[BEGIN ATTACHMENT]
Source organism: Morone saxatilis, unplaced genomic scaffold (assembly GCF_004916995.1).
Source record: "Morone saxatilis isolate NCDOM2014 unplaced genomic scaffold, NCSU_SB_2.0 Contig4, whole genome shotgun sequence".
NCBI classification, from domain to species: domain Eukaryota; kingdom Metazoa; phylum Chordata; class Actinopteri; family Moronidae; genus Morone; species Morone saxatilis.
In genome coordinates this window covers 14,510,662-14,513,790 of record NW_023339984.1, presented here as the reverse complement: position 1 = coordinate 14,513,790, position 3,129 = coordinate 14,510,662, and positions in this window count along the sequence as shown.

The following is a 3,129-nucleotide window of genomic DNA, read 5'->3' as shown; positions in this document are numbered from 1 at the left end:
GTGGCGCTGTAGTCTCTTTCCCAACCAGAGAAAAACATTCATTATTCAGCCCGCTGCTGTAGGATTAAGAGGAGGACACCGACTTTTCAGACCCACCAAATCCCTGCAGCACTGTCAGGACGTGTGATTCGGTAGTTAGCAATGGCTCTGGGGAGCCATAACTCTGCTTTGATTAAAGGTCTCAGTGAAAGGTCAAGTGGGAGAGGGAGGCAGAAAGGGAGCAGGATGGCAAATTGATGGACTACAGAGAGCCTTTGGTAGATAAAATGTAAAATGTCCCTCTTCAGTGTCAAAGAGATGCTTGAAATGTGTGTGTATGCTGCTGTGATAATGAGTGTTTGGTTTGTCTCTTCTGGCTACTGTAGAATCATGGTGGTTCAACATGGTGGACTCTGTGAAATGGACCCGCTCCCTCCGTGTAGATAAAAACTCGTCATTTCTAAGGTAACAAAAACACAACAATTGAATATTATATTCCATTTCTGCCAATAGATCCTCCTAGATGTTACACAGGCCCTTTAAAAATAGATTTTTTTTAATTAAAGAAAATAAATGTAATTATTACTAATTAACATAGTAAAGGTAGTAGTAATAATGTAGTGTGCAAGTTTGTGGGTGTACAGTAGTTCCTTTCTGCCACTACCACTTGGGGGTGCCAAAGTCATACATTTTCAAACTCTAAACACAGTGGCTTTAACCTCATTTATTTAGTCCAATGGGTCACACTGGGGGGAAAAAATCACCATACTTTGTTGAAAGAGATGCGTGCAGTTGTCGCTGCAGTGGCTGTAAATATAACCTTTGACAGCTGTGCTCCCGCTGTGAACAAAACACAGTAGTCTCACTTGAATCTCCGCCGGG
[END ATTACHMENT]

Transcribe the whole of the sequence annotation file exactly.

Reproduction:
Source organism: Morone saxatilis, unplaced genomic scaffold (assembly GCF_004916995.1).
Source record: "Morone saxatilis isolate NCDOM2014 unplaced genomic scaffold, NCSU_SB_2.0 Contig4, whole genome shotgun sequence".
NCBI classification, from domain to species: domain Eukaryota; kingdom Metazoa; phylum Chordata; class Actinopteri; family Moronidae; genus Morone; species Morone saxatilis.
In genome coordinates this window covers 14,510,662-14,513,790 of record NW_023339984.1, presented here as the reverse complement: position 1 = coordinate 14,513,790, position 3,129 = coordinate 14,510,662, and positions in this window count along the sequence as shown.

The following is a 3,129-nucleotide window of genomic DNA, read 5'->3' as shown; positions in this document are numbered from 1 at the left end:
GTGGCGCTGTAGTCTCTTTCCCAACCAGAGAAAAACATTCATTATTCAGCCCGCTGCTGTAGGATTAAGAGGAGGACACCGACTTTTCAGACCCACCAAATCCCTGCAGCACTGTCAGGACGTGTGATTCGGTAGTTAGCAATGGCTCTGGGGAGCCATAACTCTGCTTTGATTAAAGGTCTCAGTGAAAGGTCAAGTGGGAGAGGGAGGCAGAAAGGGAGCAGGATGGCAAATTGATGGACTACAGAGAGCCTTTGGTAGATAAAATGTAAAATGTCCCTCTTCAGTGTCAAAGAGATGCTTGAAATGTGTGTGTATGCTGCTGTGATAATGAGTGTTTGGTTTGTCTCTTCTGGCTACTGTAGAATCATGGTGGTTCAACATGGTGGACTCTGTGAAATGGACCCGCTCCCTCCGTGTAGATAAAAACTCGTCATTTCTAAGGTAACAAAAACACAACAATTGAATATTATATTCCATTTCTGCCAATAGATCCTCCTAGATGTTACACAGGCCCTTTAAAAATAGATTTTTTTTAATTAAAGAAAATAAATGTAATTATTACTAATTAACATAGTAAAGGTAGTAGTAATAATGTAGTGTGCAAGTTTGTGGGTGTACAGTAGTTCCTTTCTGCCACTACCACTTGGGGGTGCCAAAGTCATACATTTTCAAACTCTAAACACAGTGGCTTTAACCTCATTTATTTAGTCCAATGGGTCACACTGGGGGGAAAAAATCACCATACTTTGTTGAAAGAGATGCGTGCAGTTGTCGCTGCAGTGGCTGTAAATATAACCTTTGACAGCTGTGCTCCCGCTGTGAACAAAACACAGTAGTCTCACTTGAATCTCCGCCGGG